Piling back in the car, we continued around the narrow roads and multiple hairpin turns. We found a sign to Bwa Nef Falls, but after 15 minutes, only found the Waitukubuli sign that requested a pass and payment. We passed some locals not too far from the beginning and they told us the falls were about 5 minutes past the sign. Oh well.
By this time we needed gas, but the north knob is mostly uninhabited except for a few farm homes and small villages. We got to the east coast and finally found a single pump in Calabishi. We got some snacks, let the kids run around the beach and, then it was time to get the car back.
Day 1709 ~ Creek WalkMay 21st, 2015
On our hike last Saturday, we found a secluded and shaded creek with a shallow pool so thought the kids would enjoy it too. After lessons, Peter and I walked through town, out the main road and cut in to the powerline trail at the horse pasture. There they cooled off for a while then we packed up and headed back, picking some lemongrass along the way.
Day 1710 ~ Postcards and Rabbit TrailsMay 22nd, 2015
Chill day. Finished the week's lessons in the morning. Nina needed to find and send her two postcards home so we ended up with five kids game for a town trip for postcards, stamps and a look around.
Portsmouth isn't very touristy, save for cruisers, so I didn't expect to find postcards on every corner. I also knew that I purchased some here two years ago, notwithstanding some challenges of course. A hardware store vision popped into my head, but I disregarded it as an image from another island.
We began our quest at the first store up from the town dock by asking the simple question, "Do you sell postcards?" What's most interesting is the wide variety of responses back. From blank stares to "what you looking for?" to "just next door" to more complicated instructions and names of stores in so heavy a Caribbean accent I couldn't quite envision the correct spelling. Someone suggested the stationery store, but greeting cards are not postcards. Another said the beauty shop definitely had them (wigs maybe, but no postcards). At any rate, all directions and suggestions were different yet in vain but we did come close after a dozen or so inquiries. I thought the directions pointed to a store on the next parallel street over, but I had actually passed what I thought to be a private residence on the way. Backtracking, I spotted the tell-tale rack of postcards through a cracked doorway and thought we hit the jackpot. However, on closer inspection, the front gate was locked in the middle of the day. A kind gentleman sitting by the road explained that the proprietor was inside, but likely getting dressed for an upcoming funeral and recommended I come back after 5:30p. So close, yet so far.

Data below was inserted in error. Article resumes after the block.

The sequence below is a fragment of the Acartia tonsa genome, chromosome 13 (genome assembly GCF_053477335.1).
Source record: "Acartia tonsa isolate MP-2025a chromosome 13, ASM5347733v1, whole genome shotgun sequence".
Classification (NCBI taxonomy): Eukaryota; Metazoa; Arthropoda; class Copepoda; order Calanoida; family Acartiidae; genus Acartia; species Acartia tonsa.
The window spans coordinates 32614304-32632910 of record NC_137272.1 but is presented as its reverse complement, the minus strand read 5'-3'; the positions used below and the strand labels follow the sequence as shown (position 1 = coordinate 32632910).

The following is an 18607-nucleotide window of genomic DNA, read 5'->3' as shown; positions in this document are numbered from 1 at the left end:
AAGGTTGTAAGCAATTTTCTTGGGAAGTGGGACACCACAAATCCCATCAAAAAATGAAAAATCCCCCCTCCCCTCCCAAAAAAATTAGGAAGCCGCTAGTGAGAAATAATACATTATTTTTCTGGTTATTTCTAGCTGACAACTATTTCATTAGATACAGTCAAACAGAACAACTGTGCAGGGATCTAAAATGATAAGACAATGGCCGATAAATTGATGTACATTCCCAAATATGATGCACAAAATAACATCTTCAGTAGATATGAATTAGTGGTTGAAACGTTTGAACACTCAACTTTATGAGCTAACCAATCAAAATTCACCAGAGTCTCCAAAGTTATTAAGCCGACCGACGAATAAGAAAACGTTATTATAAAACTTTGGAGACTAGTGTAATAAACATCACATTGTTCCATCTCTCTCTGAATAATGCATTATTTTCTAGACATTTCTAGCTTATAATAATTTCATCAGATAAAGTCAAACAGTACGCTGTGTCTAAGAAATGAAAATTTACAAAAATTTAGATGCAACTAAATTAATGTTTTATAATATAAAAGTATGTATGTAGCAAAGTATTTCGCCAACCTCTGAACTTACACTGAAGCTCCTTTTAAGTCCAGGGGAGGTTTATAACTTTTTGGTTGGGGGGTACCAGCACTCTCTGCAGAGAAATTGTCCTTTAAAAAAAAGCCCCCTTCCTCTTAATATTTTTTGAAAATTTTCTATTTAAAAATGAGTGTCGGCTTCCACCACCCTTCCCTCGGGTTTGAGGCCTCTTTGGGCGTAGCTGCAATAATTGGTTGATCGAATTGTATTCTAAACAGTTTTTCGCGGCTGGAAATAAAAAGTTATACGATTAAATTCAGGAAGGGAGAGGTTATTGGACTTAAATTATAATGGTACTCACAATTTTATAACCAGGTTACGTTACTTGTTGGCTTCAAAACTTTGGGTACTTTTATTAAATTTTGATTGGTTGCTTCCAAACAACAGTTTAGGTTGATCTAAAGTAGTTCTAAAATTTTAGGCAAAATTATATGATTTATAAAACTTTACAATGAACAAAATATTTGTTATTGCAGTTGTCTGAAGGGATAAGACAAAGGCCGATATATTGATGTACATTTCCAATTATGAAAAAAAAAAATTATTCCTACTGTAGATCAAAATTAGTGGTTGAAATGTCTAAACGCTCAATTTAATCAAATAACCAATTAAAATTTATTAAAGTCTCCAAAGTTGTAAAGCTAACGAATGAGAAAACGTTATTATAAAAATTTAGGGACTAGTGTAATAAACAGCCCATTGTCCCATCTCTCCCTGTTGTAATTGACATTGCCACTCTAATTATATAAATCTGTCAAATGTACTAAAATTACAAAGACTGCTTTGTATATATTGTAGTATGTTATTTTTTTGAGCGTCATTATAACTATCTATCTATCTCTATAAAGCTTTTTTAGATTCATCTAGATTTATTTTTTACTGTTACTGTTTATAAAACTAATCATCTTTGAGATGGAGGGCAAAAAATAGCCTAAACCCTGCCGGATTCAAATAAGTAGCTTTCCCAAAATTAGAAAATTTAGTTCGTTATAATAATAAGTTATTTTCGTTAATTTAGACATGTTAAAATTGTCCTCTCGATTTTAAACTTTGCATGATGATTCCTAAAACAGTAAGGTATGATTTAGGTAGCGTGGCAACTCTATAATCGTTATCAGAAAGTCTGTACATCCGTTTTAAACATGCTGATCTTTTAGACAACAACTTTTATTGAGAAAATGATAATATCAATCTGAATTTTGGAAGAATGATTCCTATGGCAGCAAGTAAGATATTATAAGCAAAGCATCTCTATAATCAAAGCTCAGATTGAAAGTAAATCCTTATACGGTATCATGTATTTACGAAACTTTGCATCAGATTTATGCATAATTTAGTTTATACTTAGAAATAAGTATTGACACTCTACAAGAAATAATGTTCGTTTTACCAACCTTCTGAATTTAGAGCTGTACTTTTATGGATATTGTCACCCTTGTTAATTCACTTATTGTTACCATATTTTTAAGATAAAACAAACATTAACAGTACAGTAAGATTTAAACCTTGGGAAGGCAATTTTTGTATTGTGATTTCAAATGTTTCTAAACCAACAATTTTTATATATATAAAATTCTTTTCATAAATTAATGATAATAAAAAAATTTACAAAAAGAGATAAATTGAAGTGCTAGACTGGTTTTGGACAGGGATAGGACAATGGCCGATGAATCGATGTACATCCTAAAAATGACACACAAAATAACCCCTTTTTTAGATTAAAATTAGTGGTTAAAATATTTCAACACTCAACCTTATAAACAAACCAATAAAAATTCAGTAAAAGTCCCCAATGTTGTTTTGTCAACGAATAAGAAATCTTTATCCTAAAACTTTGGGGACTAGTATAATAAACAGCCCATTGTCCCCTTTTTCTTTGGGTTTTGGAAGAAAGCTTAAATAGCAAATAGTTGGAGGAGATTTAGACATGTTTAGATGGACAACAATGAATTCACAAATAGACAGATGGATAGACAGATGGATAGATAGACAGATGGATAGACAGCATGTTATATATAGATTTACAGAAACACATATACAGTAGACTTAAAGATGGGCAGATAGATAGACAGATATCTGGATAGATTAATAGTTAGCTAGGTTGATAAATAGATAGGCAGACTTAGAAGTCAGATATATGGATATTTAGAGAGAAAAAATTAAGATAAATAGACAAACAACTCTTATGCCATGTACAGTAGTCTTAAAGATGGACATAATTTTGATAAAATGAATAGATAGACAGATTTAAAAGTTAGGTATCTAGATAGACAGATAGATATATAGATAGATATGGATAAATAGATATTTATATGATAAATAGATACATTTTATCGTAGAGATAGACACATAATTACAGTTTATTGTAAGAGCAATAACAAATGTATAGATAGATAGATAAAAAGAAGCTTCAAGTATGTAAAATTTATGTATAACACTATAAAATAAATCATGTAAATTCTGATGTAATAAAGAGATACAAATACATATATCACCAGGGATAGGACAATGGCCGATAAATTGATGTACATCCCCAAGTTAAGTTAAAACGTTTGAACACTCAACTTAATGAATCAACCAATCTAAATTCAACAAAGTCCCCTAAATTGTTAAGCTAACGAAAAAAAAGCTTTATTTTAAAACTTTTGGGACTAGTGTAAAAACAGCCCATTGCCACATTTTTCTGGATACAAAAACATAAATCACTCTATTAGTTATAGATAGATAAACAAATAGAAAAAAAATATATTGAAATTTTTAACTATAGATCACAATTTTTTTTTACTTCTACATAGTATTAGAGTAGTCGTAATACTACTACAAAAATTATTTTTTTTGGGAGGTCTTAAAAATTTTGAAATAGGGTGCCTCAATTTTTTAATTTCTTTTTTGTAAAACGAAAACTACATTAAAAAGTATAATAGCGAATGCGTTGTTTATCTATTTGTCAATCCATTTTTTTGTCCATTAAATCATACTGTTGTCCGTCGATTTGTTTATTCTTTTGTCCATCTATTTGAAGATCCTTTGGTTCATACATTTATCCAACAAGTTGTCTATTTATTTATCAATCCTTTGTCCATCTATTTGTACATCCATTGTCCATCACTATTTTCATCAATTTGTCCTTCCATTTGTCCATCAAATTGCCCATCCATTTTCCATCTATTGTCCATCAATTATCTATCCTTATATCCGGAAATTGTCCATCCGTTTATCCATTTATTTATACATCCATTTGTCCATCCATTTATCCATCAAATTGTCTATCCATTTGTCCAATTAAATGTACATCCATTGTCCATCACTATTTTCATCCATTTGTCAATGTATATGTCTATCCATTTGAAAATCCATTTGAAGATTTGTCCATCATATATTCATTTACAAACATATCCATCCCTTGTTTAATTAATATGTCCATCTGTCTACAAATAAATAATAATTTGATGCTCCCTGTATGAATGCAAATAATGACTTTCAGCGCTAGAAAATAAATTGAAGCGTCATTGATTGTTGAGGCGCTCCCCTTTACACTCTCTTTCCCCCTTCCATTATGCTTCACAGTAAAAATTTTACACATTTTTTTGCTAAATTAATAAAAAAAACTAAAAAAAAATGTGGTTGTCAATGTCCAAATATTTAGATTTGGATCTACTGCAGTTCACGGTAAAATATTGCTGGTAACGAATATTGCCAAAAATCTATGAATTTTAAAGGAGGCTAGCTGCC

We continued walking south and, with two of the same suggestions in hand, headed toward the Indian River tourist office. Surely the starting block of a popular guided tour among the visiting cruisers and charterers would carry something touristy. It's also about halfway back to where our boats are anchored and the end of 'town'. On the way, we passed the only hardware store and realized right then that I should have listened to my initial instinct; the view through the open door matched the earlier image in my head exactly. I at least remembered where the post office was located so Part 2 was easy. While the other girls enjoyed the air conditioned government waiting room, Nina jotted her notes and we posted them right then and there. After all, the only way to mail a letter in this town is to observe its open hours; there are no letter slots anywhere else but under the cashier's window.
The main tasks done, we set off toward the tourist office to find a Dominica t-shirt souvenir for Nicole. Stopping in a clothing shop along the way, just in case, a customer informed us he just passed by and it was closed but he could be our tour guide to wherever we wanted to visit should we need one. He also suggested taking a bus to the university district for the t-shirt, and was ready to flag one down for us right then and there, but since our boats are actually anchored in that vicinity already, I quickly but politely declined.
The rest of the way back to the dinghy went relatively unmolested by tour guides and produce vendors. We'll just chalk this trip up to our 'island postcard adventures'.
Day 1711 ~ Four Hour TourMay 23rd, 2015
The Moms and kids headed north by bus to Segment 13 of the Waitukubuli Trail system. It runs from Capucin to Penville. The cruising guide says the 5 mile (8 km) segment should take about three hours, no problem. We started hiking at 1pm so, when we reached the top of the ridge at 2:30p, we figured we were halfway and stopped to eat lunch. Hiking further, we came to a sign with a handy 'you are here' arrow only it showed we weren't even 1/3 of the way in. Better step it up.
We continued on at a more rapid rate, either climbing up to a ridge, then back down or out to a point and back in to the valley. The vegetation was dry at the top and rain-foresty at the bottom of the valleys. The scenery was beautiful, but we were also a bit concerned about being able to find a bus too late in the day. We pressed on and on and on. Occasionally we'd even find some fruit trees along the way. One we think was an orange tree and we gathered several mangoes that had fallen to the ground recently. My backpack was getting heavier with each stop.